Doctrina Christiana Book

The first book printed in the Philippines has been the object of a hunt which has extended from Manila to Berlin, and from Italy to Chile, for four hundred and fifty years. The patient research of scholars, the scraps of evidence found in books and archives, the amazingly accurate hypotheses of bibliographers who have sifted the material so painstakingly gathered together, combine to make its history a bookish detective story par excellence.

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It is easy when a prisoner has been arrested and brought to the dock to give details of his complexion, height, characteristics and identifying marks, to fingerprint him and to photograph him, but how inadequate was the description before his capture, how frequently did false scents draw the pursuer off the right track! It is with this in mind that we examine the subject of this investigation, remembering that it has not been done before in detail. And, to complete the case, the book has been photographed in its entirety and its facsimile herewith published.

In studying the Doctrina Christiana book of 1593 there are four general problems which we shall discuss. First, we shall give a physical description of the book. Secondly, we shall trace chronologically the bibliographical history of the Doctrina, that is, we shall record the available evidence which shows that it was the first book printed in the Philippines, and weigh the testimonies which state or imply to the contrary. Thirdly, we shall try to establish the authorship of the text, and lastly, we shall discuss the actual printing.

It hardly needs be told why so few of the incunabula of the Philippines have survived. The paper on which they were printed was one of the most destructible papers ever used in book production. The native worms and insects thrived on it, and the heat and dampness took their slower but equally certain toll. Add to these enemies the acts of providence of which the Philippines have received more than their share—earthquake, fire and flood—and the man-made devastations of war, combined with the fact that there was no systematic attempt made in the Philippines to preserve in archives and libraries the records of the past, and it can well be understood why a scant handful of cradle-books have been preserved. The two fires of 1603 alone, which burned the Dominican convent in Manila to the ground and consumed the whole of Binondo just outside the walls, must have played untold havoc upon the records of the early missionaries. Perhaps the only copies of early Philippine books which exist today, unchronided and forgotten, are those which were sent to Europe in the 16th, 17th and 18th centuries, and may now be lying uncatalogued in some library there.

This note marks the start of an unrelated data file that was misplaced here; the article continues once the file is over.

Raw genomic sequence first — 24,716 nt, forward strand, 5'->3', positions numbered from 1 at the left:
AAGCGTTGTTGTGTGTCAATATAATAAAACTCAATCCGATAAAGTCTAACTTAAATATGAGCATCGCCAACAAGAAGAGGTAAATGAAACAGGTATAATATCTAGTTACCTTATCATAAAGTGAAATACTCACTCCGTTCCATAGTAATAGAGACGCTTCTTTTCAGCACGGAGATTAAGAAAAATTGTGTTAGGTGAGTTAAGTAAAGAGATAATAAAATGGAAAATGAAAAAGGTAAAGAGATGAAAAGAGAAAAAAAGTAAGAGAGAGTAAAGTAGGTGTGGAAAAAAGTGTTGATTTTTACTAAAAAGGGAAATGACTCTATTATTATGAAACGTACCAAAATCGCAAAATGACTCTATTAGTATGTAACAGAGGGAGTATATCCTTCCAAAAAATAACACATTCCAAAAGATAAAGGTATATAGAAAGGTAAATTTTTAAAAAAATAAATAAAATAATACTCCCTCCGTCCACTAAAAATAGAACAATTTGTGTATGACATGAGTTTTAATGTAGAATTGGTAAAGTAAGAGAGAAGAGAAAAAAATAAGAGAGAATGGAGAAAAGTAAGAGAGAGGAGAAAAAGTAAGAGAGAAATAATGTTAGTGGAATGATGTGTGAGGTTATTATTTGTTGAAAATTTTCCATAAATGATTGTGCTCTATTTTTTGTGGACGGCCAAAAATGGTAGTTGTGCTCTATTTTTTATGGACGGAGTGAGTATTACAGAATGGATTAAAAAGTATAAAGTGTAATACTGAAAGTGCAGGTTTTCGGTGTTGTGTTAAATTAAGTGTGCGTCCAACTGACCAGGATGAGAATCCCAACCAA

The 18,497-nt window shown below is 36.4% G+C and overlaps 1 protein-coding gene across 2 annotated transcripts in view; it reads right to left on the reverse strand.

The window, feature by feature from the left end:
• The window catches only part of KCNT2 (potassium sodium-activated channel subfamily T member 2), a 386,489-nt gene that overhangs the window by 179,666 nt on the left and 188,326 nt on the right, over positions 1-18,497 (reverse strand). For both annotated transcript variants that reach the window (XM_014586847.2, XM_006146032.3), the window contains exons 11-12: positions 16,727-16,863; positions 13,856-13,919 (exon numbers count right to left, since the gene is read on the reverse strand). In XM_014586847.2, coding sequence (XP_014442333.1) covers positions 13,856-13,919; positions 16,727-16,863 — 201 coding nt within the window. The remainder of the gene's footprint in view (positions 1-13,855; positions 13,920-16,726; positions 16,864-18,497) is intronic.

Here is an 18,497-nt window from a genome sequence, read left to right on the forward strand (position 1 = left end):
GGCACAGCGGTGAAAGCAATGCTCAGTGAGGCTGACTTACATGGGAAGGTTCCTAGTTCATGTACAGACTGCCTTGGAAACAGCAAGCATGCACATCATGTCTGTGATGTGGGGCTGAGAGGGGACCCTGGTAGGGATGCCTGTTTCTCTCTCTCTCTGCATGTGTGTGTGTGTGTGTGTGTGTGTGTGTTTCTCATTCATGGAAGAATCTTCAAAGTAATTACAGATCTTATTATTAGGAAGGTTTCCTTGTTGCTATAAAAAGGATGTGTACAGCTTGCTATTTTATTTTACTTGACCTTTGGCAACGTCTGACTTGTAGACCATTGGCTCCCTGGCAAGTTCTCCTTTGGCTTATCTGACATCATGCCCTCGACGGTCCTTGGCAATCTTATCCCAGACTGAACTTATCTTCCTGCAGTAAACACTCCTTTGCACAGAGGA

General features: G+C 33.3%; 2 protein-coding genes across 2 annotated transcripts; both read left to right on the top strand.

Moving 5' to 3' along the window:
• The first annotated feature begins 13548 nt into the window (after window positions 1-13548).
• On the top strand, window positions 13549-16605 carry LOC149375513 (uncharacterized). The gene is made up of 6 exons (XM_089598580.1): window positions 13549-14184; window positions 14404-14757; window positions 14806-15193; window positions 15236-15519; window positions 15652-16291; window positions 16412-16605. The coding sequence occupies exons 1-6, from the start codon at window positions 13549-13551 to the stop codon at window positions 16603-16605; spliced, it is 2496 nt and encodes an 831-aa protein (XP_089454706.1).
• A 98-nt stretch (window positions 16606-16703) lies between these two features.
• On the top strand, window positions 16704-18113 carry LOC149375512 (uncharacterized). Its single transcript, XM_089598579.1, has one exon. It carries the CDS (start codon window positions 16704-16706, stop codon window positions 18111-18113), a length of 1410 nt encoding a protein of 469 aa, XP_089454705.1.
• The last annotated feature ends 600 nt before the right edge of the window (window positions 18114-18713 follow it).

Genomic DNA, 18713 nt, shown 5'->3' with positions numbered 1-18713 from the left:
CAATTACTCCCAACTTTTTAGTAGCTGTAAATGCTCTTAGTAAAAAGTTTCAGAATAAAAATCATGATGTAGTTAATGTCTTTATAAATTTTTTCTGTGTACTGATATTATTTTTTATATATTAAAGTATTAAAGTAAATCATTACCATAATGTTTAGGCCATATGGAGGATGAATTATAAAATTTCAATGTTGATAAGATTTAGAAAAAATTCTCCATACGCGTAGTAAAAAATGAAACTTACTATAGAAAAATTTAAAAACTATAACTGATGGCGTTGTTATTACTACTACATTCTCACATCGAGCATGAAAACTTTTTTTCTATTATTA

One copy of this Doctrina Christiana book was sent to Philip II by the Governor of the Philippines in 1593; and in 1785 a Jesuit philologist, Hervas y Panduro, printed Tagalog texts from a then extant copy. Yet, since that time no example is recorded as having been seen by bibliographer or historian. The provenance of the present one is but imperfectly known. In the spring of 1946 William H. Schab, a New York dealer, was in Paris, and heard through a friend of the existence of a 1593 Manila book. He expressed such incredulity at this information that his friend, feeling his integrity impugned, telephoned the owner then and there, and confirmed the unbelievable “1593.” Delighted and enthused, Schab arranged to meet him, found that he was a Paris bookseller and collector who specialized in Pacific imprints and was fully aware of the importance of the volume, and induced him to sell the precious Doctrina. He brought it back with him to the United States and offered it to Lessing J. Rosenwald, who promptly purchased it and presented it to the Library of Congress. Where the book had been before it reached Paris we do not know. Perhaps it is the very copy sent to Philip II, perhaps the copy from which Hervas got his text. Indeed, it may have been churned to the surface by the late Civil War in Spain, and sent from there to France. In the course of years from similar sources may come other books to throw more light upon the only too poorly documented history of the establishment of printing in the Philippine Islands.

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